Reviews written by registered user
|7 reviews in total|
The movie itself is a credible by-the-numbers presentation of the
firestorm that was the Clarence Thomas confirmation hearings from the
early 1990's. Where the made for t.v. movie really shines is in its
Anita Hill is shown as a martyr; Clarence Thomas is portrayed as a creep, but not a criminal; Senator Biden is played as a well meaning boob; Senator Simpson comes off as out of touch; Senator Dansforth seems loyal to a fault; and the presidential administration looks to not care if the charges leveled against their nominee are true or not.
While not exactly covering any new ground, the film at least appears to give a fig leaf to not choosing a side (though it leans in favor of Anita Hill). It's not a hatchet job, which is something actually worthy of praise these days.
All in all, it's a solid film, and doesn't try too hard to create its own narrative. Not a bad way to spend a couple of hours on a weekend.
*** This review may contain spoilers ***
Rogers and Powell. Two great tastes that don't taste great together.
While each in their own right is a good actor/actress, together they
lack the chemistry that Powell and Loy have. And it's clear that this
film was wanting that chemistry.
This movie is straight 'Thin Man-lite'. Right down to the witty byplay that the two leads have. And while it's acceptable, one can not help but think at how much better every line and scene would have been with Loy in the role rather than Rogers.
Perhaps the most interesting thing about the plot is that we, the audience, never see the character around which the entire story revolves. The mysterious 'Alice' is never actually shown, everything that happens with her is off screen. That's a rarity to say the least.
One other note would be Powell's character's bathroom. That thing is spacious! That's the sort of bathroom anybody would be proud to have in their home/apartment.
It's a decent plot, with decent acting, and one could easily see it having to be tweaked in only the most minor of ways to become another one of the 'Thin Man' films. It's worth watching, if only to mentally picture each scene with Loy in it instead of Rogers.
Like the Capra film, this one is all about the maxim of, "Work to Live,
don't Live to Work".
In today's parlance, the Tuttles would be considered 'white trash'. Working only enough to get by, 'mooching' off of their friends, wasting their money on fun and games. In truth, they live the sort of life that everyone secretly wishes that they themselves could live. Fortunately for them (and the film), instead of envying them, others around them love them for it.
While their home may be run down, and their credit is no good, the Tuttles themselves are rock solid people who have their values straight. Family, Fun, and Fishing. That's about as fundamental as it gets.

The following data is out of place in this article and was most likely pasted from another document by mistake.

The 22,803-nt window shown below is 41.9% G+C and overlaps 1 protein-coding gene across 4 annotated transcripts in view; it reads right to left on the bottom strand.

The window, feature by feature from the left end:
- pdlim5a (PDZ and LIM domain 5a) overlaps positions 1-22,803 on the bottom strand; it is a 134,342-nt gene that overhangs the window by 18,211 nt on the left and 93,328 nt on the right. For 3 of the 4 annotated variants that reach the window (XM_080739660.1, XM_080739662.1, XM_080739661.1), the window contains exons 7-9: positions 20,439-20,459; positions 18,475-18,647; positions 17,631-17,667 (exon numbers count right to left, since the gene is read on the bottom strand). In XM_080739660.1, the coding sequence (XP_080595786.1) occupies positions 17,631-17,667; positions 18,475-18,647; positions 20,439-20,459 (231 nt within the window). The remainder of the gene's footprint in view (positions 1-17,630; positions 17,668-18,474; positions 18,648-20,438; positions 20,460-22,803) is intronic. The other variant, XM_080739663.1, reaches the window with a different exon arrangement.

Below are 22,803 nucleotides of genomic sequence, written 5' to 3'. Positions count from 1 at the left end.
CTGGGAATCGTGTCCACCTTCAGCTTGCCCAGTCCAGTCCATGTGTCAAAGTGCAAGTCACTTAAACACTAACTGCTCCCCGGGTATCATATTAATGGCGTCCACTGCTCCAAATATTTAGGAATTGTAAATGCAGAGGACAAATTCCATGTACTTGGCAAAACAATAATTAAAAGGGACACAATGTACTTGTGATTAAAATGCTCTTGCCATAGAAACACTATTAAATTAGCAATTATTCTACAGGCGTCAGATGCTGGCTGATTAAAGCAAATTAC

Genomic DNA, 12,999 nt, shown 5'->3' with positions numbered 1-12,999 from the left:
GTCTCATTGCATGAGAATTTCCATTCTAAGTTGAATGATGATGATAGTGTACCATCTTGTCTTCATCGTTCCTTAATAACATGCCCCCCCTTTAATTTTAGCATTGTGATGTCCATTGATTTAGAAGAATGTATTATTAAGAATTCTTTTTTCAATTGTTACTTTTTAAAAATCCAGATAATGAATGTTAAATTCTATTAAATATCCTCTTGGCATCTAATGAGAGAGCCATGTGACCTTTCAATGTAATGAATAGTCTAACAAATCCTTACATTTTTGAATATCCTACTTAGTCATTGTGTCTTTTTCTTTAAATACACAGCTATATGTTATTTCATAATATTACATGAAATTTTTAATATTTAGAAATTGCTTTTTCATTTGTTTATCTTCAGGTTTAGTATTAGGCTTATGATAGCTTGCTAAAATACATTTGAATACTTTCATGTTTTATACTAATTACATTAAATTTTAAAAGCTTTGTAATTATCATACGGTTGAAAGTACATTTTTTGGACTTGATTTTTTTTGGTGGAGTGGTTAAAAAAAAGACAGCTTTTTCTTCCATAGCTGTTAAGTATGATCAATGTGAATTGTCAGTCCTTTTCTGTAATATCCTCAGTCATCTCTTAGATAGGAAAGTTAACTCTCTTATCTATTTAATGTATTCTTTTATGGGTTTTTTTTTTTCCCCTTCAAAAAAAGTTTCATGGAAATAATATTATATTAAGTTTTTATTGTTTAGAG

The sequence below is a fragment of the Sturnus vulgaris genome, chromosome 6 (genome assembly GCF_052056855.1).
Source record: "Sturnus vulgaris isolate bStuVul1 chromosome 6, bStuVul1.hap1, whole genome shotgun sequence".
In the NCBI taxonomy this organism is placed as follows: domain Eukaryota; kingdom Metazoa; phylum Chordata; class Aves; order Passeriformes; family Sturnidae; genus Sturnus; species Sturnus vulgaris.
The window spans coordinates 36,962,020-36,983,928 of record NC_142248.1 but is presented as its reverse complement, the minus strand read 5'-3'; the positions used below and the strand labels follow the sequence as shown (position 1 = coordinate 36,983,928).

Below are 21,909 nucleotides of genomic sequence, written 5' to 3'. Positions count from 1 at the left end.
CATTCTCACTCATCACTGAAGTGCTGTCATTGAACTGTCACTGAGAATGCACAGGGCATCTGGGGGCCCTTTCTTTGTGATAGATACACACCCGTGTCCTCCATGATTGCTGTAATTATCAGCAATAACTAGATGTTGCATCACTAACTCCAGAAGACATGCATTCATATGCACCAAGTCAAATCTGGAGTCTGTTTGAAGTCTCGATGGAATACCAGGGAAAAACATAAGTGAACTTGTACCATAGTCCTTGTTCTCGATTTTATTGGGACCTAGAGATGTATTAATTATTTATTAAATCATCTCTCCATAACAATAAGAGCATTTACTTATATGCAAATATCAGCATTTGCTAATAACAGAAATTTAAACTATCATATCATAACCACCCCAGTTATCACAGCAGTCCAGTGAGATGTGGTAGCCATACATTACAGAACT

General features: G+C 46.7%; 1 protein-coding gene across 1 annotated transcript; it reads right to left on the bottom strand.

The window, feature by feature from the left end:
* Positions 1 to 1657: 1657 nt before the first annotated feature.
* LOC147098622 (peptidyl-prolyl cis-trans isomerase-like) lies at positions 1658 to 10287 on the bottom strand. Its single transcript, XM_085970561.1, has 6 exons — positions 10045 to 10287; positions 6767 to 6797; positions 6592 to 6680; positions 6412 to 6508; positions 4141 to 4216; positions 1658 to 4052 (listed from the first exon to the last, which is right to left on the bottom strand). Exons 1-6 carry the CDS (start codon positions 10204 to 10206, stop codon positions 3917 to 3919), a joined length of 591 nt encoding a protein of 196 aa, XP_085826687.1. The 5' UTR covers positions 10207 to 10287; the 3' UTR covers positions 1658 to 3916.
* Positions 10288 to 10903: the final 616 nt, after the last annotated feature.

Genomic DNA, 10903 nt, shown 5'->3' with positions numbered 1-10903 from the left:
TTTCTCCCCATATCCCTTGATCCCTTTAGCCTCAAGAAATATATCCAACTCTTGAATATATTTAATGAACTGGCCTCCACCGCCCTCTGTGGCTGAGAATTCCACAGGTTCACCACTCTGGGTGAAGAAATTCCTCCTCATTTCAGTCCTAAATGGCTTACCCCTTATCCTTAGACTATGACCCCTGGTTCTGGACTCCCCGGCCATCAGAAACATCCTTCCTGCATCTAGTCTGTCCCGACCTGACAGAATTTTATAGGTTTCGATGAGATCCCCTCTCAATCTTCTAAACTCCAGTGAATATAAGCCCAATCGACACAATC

The plot is thin, but that's OK. It's the characters that carry this movie.
Frankly, it's the sort of film one doesn't see anymore. What with the breakdown of the family unit, and the now foreign idea of large family's living under a single roof, the setup alone may be one that modern audiences no longer understand. It very much perpetuates the matriarchal/patriarchal social dynamic that one used to find in the U.S.A. While the setting may be in the far flung south pacific, no doubt that Midwestern families back when this movie premiered could see certain of themselves in the Tuttles.
It's an ode to a slower (and richer) pace of life that too many people in our 'go-go-go' world have lost touch with these days.
So, get a little money, get a little gasoline, do a little fishing, and then have a party with your friends. Life is all about the living of it.
In truth, this telling of 'Teenage Mutant Ninja Turtles' is a prosaic
'paint-by-the-numbers' telling. It hits its plot points without
unnecessary clutter, and it follows a standard issue narrative thread.
And in truth, that's not a bad thing.
Far too often movie adaptations of comicbook/cartoon properties are just bad. Too many changes are made for the sake of change, the property itself isn't treated with any respect, etc. This being the case, an instance where an adaptation is simply 'average' is actually something to be glad of. I'll take an average 'Teenage Mutant Ninja Turtles' over a bad 'Catwoman' any day.
While the turtles as characters lack anything other than the most overt of character traits, they are at least the right character traits.
April's characterization (if not her look) seems to be acceptable. The 'hungry' reporter who wants to do more than just 'human interest' stories.
What's more, the cameraman/sidekick to April's character actually adds something to the film with his presence. In fact, one might say that he's the most well rounded character in the film.
The plot itself is nothing that we haven't seen before. But that's OK.
Really, the only aspects that don't seem to jibe are the addition of certain characters to the origin story of the turtles, and the troubling crush that one character has on April.
The bottom line is that this film could have been worse. And while that may seem like damning it with faint praise, it is at least praise.
Webster's New World Dictionary defines the word retarded' as:
'slow or delayed in development, esp mentally.'